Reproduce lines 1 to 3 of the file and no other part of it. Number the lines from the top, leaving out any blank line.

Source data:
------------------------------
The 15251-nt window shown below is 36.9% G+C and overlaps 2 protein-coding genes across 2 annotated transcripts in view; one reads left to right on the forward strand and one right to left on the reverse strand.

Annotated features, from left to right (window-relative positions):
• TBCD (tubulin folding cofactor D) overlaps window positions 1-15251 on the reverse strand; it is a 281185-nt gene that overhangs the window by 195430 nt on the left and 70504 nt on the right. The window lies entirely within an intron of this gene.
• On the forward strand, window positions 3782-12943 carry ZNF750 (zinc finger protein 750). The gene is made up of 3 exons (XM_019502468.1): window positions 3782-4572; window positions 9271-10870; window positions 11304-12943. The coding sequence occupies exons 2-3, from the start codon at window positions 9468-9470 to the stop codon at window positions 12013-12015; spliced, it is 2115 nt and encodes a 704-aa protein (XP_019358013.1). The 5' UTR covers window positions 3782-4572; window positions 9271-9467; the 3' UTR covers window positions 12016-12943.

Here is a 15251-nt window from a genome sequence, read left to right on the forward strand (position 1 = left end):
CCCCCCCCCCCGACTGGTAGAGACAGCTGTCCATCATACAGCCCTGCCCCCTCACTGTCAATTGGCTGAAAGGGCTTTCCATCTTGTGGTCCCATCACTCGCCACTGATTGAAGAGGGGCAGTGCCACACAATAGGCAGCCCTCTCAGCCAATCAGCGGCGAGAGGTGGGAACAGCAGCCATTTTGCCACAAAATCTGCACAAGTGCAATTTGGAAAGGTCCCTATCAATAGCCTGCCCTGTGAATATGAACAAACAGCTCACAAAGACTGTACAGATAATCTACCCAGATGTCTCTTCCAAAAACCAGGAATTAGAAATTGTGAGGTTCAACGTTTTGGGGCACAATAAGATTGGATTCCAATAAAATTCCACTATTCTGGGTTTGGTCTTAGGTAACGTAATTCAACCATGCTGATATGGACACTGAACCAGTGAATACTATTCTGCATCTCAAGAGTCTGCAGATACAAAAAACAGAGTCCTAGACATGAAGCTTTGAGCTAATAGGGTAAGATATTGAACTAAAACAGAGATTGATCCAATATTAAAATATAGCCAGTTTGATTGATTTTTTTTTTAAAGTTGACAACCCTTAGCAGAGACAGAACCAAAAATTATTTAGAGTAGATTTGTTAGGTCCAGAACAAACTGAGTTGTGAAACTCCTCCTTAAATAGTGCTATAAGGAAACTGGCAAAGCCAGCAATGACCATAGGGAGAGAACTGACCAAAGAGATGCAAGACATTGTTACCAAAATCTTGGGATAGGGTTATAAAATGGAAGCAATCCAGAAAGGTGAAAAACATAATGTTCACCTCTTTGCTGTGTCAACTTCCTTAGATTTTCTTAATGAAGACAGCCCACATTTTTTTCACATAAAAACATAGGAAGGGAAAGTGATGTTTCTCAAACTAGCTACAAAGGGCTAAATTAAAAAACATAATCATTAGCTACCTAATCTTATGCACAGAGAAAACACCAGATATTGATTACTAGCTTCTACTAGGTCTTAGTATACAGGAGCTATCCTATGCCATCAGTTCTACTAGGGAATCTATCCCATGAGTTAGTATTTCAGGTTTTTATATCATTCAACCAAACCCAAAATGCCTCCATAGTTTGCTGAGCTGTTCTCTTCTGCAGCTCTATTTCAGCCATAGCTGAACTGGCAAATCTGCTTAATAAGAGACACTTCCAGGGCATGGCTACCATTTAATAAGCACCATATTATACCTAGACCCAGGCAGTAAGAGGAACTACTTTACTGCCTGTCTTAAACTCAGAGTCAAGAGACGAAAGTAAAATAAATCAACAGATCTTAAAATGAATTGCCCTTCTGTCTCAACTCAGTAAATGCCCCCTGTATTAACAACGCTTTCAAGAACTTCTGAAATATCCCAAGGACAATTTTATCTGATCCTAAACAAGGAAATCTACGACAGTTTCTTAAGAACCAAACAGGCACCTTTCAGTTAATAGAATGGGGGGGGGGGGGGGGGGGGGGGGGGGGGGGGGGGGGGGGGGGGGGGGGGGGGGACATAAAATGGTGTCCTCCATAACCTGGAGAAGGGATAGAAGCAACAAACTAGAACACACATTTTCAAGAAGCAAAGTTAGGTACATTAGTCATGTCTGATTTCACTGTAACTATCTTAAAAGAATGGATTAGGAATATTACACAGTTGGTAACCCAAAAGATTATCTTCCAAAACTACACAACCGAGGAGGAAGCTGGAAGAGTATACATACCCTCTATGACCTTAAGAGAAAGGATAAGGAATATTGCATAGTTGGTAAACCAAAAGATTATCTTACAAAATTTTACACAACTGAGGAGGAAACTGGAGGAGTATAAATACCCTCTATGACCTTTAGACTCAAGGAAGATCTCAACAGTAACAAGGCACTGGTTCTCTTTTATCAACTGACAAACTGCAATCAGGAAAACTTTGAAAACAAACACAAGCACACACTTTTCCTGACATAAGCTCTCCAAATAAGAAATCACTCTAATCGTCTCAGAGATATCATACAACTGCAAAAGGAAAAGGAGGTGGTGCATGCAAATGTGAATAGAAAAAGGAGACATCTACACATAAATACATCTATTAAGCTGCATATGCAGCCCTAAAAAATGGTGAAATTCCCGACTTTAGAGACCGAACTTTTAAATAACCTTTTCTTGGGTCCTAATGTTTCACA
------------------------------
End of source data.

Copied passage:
The 15251-nt window shown below is 36.9% G+C and overlaps 2 protein-coding genes across 2 annotated transcripts in view; one reads left to right on the forward strand and one right to left on the reverse strand.

Annotated features, from left to right (window-relative positions):
• TBCD (tubulin folding cofactor D) overlaps window positions 1-15251 on the reverse strand; it is a 281185-nt gene that overhangs the window by 195430 nt on the left and 70504 nt on the right. The window lies entirely within an intron of this gene.